'In the Shadow of the Moon': Film Review

Bad moon rising.

Boyd Holbrook and Michael C. Hall star in Jim Mickle's sci-fi thriller about a time-hopping serial killer.

If time-travel movies give you a headache (as well they should), best to avoid director Jim Mickle's bizarre mashup of the science-fiction, thriller and horror genres. In the Shadow of the Moon, premiering on Netflix, doesn't fully satisfy in any of those departments, although you at least have to give the film points for ambition.

The trippy thriller begins with a prologue set in 2024, although we see little more than an abandoned high-rise office and a torn flag fluttering outside a broken window. It then flashes back to 1988 Philadelphia, where we see a series of people die horribly in mysterious fashion, their brains turning to liquid and blood oozing from every pore in their body. Responding to one of the crime scenes is Thomas Lockhart (Boyd Holbrook, The Predator), who, unlike his detective brother-in-law (Michael C. Hall, overqualified for the thankless role), discovers puncture wounds on the necks of the victims.

A young woman (Cleopatra Coleman) is identified as a suspect after more deaths occur at a nightclub. Lockhart manages to track her down and confront her in a subway station, but she displays remarkable physical agility and manages to overpower him. Even more remarkably, she seems to already know him and even congratulates him on his daughter who hasn't been born yet. "I'll see you soon," she promises, just before falling in front of a speeding train to her death.

Lockhart's daughter is indeed born that night, although his wife dies in childbirth. Cut to 1997, when Lockhart, now a detective himself, is still obsessed with what have become known as the "Market Street Murders." The late suspect has since become a cause célèbre, with anti-police protests erupting every year on the anniversary of her death. And then a series of apparent copycat murders begin happening, made even stranger by the fact that the suspect, caught on video surveillance, seems to be the same young woman who died nine years earlier.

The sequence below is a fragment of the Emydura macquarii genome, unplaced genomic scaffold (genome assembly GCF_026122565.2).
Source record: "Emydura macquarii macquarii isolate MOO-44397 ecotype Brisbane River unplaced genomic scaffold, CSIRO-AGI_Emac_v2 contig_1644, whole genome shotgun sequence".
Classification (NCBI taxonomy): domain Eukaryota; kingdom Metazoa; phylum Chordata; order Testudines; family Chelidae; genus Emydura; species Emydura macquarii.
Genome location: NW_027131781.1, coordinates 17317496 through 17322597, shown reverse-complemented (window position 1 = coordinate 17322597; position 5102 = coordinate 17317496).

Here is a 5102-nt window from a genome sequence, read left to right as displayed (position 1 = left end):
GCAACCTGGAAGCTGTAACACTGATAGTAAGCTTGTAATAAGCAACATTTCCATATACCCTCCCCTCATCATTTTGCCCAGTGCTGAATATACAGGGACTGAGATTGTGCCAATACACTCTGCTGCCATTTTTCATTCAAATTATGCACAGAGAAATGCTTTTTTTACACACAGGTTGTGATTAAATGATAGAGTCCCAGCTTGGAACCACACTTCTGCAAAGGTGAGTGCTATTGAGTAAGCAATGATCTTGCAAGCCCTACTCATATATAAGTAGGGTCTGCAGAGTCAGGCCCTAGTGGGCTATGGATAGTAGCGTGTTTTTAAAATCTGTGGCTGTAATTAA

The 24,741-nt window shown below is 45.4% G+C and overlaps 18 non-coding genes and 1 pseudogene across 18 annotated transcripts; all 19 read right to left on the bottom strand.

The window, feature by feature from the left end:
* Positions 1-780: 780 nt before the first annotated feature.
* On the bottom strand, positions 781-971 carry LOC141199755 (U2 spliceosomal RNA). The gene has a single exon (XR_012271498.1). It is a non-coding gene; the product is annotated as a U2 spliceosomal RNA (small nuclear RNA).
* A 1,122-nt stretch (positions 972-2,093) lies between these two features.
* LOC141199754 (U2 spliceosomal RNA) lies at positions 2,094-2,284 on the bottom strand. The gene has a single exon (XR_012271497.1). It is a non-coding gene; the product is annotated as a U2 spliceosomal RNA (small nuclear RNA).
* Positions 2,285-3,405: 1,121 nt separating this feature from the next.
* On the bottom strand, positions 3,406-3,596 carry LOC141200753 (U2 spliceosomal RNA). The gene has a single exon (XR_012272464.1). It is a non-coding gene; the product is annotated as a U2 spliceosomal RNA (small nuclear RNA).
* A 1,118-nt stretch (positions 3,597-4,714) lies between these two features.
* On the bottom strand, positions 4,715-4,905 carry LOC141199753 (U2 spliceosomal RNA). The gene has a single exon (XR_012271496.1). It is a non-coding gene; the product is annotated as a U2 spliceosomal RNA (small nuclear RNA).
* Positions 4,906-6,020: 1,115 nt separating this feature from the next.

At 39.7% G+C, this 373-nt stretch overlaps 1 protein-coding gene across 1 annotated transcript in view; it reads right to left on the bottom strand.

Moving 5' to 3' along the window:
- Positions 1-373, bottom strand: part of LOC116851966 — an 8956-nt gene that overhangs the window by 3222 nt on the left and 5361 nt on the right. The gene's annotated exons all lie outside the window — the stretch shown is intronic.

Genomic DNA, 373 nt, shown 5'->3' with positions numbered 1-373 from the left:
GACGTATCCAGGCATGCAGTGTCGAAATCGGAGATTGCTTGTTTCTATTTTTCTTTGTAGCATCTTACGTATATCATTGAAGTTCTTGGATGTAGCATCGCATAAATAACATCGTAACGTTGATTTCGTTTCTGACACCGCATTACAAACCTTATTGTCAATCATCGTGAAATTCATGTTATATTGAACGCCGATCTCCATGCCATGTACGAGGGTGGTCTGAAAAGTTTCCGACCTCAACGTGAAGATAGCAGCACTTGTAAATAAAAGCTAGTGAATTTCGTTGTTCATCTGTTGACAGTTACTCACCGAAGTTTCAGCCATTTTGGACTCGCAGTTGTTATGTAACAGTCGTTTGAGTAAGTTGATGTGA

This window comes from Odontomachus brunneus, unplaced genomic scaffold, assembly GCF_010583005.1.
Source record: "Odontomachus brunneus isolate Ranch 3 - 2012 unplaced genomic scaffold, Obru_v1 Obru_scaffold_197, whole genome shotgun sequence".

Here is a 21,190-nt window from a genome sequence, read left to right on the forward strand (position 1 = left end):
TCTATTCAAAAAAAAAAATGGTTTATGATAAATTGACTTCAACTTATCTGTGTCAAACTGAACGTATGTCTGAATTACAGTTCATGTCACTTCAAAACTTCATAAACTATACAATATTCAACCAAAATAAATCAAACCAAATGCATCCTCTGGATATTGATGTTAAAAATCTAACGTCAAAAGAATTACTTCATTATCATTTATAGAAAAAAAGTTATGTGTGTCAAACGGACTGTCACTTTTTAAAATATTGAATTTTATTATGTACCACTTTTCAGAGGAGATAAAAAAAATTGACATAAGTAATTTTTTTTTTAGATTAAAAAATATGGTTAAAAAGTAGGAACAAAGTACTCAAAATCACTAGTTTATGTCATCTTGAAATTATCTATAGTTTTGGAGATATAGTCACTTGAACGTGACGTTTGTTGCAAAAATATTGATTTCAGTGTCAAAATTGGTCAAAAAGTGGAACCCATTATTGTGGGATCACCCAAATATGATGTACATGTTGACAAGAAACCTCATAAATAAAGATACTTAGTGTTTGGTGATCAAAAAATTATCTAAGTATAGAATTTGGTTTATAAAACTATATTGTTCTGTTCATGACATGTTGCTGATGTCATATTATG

And then things in the screenplay, co-written by Gregory Weidman and Geoffrey Tock, get even loopier. A scientist presses Lockhart with his theory that the murders align with a lunar cycle that "creates a bridge to another place entirely." His idea becomes borne out when the seemingly ageless killer appears again in 2006 and 2015, with Lockhart undergoing a physical and mental decline as a result of his helplessness in stopping her.

It's certainly an imaginative concept for a detective story, but the storyline gets so convoluted and baroque that unintentional humor sets in. By the time we learn the outlandish motivation of the time-traveling serial killer and her true identity, the twists have been coming so fast and furious that we've long stopped caring.

Add to that the endless predictable elements (has there ever been a screen detective who wasn't obsessed with an unsolved case and has the unkempt facial hair to prove It?) and repetitive series of rote car and foot chases and the film begins to seem ripe for Mystery Science Theater 3000 territory.

Holbrook, soon to be seen co-starring with Kiefer Sutherland in the Quibi reboot of The Fugitive, doesn't manage to transcend his role's cliched elements. Hall, defining his character mainly through supremely ugly eyeglasses, is far too good for this sort of material, and Bokeem Woodbine delivers solid work as Lockhart's skeptical partner. The standout is Coleman, who invests her enigmatic character with an arresting physicality that makes her far more interesting than as written.

Tech credits are fine, particularly David Lanzenberg's atmospheric, blue-tinged cinematography and Michael Berenbaum's fluid, action-oriented editing.

Production companies: 42, Automatik, Nightshade
Distributor: Netflix
Cast: Boyd Holbrook, Michael C. Hall, Cleopatra Coleman, Bokeem Woodbine, Rudi Dharmalingam, Rachel Keller, Michael C. hall
Director: Jim Mickle
Screenwriters: Gregory Weidman, Geoffrey Tock
Producers: Brian Kavanaugh Jones, Ben Pugh, Rian Cahill, Linda Moran, Jim Mickle
Executive producers: Aaron Barnett, Joshua Horsfield,
Director of photography: David Lanzenberg
Production designer: Russell Barnes
Editor: Michael Berenbaum
Composer: Jeff Grace
Costume designer: Michelle Lyte
Casting: John Buchan, Ellen Chenoweth, Jason Knight

115 minutes